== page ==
Black History Month Symposium explores the Emancipation Proclamation, VSU

One-hundred-fifty years ago the Emancipation Proclamation could not be enforced in areas still under rebellion, but as the army took control of Confederate regions, the slaves in those regions were emancipated rather than returned to their masters.

The Proclamation cleared the way for schools like Virginia State University to be chartered in 1882. Panelists, during a symposium will discuss the impact of the Emancipation Proclamation from 1863 to 1963, on Saturday, Feb. 16, 10 a.m.-2 p.m. One member of the panel will be Lucious Edwards, PhD, who is the archivist for VSU and teaches history at the University.

“Virginia had shares of stock in railroad companies and canals and things like that. They had gone to borrowing money from people in Europe because they did not have money to build these things,” Dr. Edwards said. “The railroad right here, south of the school, was one of the ones [railroad] that the State of Virginia sold its interest in. And some of the money from that sale was used to charter Virginia State.”

There were some people who believe that the money from that sale could not be used to charter a school for African Americans. The land for VSU was purchased right in the middle of Ettrick - a mill town. It took a number of years before the relationship between Ettrick and the college, or as Dr. Edwards called it towns and gowns, reached a mutual understanding. There were people, who said “why are they spending money over there and they’re not spending money on us.” But the Readjuster Party paved the way for schools of higher learning for African Americans.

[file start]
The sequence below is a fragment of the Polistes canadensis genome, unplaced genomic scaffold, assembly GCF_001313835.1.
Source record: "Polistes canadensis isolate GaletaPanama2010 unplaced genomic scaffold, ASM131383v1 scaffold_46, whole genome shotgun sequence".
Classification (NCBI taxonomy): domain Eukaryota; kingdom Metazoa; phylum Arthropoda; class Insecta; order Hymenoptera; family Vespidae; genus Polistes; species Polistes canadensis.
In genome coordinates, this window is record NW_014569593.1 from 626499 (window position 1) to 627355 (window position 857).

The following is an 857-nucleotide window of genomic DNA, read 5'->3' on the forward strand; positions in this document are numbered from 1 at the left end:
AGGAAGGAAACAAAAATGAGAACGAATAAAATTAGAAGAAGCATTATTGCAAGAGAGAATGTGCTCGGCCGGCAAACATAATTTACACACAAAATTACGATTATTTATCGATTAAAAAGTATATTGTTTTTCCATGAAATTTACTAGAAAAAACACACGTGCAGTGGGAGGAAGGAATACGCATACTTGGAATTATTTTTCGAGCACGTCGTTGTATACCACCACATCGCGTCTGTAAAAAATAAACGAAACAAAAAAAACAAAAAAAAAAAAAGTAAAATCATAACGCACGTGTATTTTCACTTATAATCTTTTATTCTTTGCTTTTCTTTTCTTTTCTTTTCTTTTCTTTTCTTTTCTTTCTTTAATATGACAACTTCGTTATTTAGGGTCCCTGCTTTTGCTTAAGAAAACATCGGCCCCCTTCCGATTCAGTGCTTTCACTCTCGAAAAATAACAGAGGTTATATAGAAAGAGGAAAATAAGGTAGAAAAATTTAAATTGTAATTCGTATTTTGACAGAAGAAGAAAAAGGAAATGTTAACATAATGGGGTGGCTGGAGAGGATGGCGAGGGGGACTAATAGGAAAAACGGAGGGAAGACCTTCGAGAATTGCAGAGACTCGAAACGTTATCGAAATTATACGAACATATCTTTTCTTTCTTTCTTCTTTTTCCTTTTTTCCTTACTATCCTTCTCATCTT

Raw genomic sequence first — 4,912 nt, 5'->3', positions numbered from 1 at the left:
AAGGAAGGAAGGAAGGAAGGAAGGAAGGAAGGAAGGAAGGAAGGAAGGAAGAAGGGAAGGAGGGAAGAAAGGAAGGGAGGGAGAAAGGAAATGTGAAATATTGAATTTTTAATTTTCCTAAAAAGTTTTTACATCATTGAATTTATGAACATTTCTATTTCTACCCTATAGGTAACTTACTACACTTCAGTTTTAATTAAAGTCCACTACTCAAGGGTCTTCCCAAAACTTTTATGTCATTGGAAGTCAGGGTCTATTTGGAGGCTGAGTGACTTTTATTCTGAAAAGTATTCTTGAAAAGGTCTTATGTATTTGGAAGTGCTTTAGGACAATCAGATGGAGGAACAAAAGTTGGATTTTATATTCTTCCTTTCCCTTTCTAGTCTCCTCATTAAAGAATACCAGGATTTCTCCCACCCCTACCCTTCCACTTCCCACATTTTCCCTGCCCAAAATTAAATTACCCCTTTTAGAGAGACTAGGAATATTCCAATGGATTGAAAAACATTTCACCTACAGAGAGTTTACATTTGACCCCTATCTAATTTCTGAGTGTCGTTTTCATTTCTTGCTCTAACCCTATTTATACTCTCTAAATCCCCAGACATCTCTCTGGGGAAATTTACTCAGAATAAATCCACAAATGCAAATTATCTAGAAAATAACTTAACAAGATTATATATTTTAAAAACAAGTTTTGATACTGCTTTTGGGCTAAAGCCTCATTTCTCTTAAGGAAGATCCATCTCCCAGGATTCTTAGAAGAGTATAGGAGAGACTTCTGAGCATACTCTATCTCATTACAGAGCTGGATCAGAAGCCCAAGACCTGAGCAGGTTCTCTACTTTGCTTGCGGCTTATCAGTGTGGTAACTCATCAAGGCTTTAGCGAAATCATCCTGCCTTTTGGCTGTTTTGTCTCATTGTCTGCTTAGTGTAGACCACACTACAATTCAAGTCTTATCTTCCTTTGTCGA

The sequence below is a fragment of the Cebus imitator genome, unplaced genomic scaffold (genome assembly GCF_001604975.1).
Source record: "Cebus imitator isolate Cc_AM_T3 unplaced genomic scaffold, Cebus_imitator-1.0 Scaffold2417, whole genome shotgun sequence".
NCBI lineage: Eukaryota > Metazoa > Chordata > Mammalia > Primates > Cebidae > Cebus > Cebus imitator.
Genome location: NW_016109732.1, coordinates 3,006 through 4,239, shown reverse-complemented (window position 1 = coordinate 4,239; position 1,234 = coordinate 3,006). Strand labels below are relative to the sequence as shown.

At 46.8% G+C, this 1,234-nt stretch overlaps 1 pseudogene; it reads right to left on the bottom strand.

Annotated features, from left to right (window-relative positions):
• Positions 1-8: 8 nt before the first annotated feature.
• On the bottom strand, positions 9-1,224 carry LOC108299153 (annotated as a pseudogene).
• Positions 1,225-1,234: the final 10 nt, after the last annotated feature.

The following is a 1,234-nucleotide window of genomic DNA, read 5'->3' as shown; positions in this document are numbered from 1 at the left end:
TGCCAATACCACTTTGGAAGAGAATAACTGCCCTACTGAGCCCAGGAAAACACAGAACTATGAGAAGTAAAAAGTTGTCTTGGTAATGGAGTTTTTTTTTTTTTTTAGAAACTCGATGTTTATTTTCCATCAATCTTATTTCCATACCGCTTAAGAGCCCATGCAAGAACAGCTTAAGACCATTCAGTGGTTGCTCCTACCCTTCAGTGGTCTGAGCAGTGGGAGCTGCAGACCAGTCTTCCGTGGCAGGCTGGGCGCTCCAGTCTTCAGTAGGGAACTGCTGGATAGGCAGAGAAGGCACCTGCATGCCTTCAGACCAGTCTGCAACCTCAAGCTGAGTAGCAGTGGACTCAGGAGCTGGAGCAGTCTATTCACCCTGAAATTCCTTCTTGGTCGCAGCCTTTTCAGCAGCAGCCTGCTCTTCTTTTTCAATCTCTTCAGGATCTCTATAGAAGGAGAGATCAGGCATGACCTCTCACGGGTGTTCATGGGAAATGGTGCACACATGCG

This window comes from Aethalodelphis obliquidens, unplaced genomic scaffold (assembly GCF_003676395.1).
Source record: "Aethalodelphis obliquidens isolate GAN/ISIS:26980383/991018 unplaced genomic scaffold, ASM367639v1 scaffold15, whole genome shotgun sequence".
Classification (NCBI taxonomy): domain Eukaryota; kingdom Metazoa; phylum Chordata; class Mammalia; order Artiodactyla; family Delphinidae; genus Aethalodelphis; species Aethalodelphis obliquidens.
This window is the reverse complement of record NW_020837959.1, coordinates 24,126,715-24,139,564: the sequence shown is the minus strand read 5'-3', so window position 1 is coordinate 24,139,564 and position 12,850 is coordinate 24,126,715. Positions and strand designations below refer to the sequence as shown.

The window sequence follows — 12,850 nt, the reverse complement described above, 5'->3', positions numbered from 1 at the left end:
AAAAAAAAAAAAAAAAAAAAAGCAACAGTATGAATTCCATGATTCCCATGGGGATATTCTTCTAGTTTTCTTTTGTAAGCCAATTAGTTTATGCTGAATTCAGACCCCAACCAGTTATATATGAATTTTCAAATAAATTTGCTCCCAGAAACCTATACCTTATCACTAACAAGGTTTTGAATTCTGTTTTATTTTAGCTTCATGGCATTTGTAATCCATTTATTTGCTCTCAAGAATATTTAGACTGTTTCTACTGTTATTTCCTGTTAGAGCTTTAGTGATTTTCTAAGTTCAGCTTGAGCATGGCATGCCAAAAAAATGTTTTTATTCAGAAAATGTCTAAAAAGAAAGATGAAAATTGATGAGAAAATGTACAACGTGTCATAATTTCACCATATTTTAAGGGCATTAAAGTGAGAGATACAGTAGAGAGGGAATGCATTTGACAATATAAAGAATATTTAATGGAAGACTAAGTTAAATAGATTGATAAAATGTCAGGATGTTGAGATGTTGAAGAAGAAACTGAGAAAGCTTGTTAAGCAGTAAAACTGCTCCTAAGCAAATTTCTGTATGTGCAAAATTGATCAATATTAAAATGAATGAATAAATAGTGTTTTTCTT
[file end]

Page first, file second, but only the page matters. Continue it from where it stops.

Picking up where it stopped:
According to “Jumpin’ Jim Crow” (Jane Dailey; Glenda Elizabeth Gilmore and Bryant Simon), The Party “was a political biracial coalition formed in Virginia in the late 1870s during the turbulent period following the Reconstruction era. Readjusters aspired ‘to break the power of wealth and established privilege’ among the planter elite of white men in the state and to promote public education. Their program attracted biracial support.”

John Mercer Langston, the first dean of the law school at Howard University was the first president of what is now Virginia State University. Langston was also the first black person elected to Congress from Virginia, and he was the last for another century.

Jim Crow laws (which was a belittling expression meaning, “Negro”) legalized racial segregation of public facilities, including all transportation; serving on juries or running for any office; and black’s lost political voice. Most were disfranchised until after the mid-1960s, when the civil rights movement enforced integration.

In the beginning, as it is today VSU was a walking campus. Students looked after each other. Yet it was an uneasy relationship. VSU is the oldest school in Virginia to be chartered as a teacher’s school. But they had a dual component, a teacher’s school and a collegiate school.

VSU had all the courses that you would expect at a liberal arts college. They had all of the courses that you would find at UVA; Greek, Latin, anatomy and other liberal arts programs.

“In fact,” said Edwards. “That was one of the things that the General Assembly questioned. Albert Harris, Virginia legislator, said, “Where would you go to find the people to teach all these courses? And, it’s written in the record ‘you do not know all of us’ Harris told the legislature.”

“Usually, when you ran into a HBCU (Historic Black Colleges and Universities), they would be a normal and industrial or agricultural school,” Edwards said. “It was the only school that I’m aware of that added a teaching school with the liberal arts program. Although in 1902 they converted it to industrial arts.”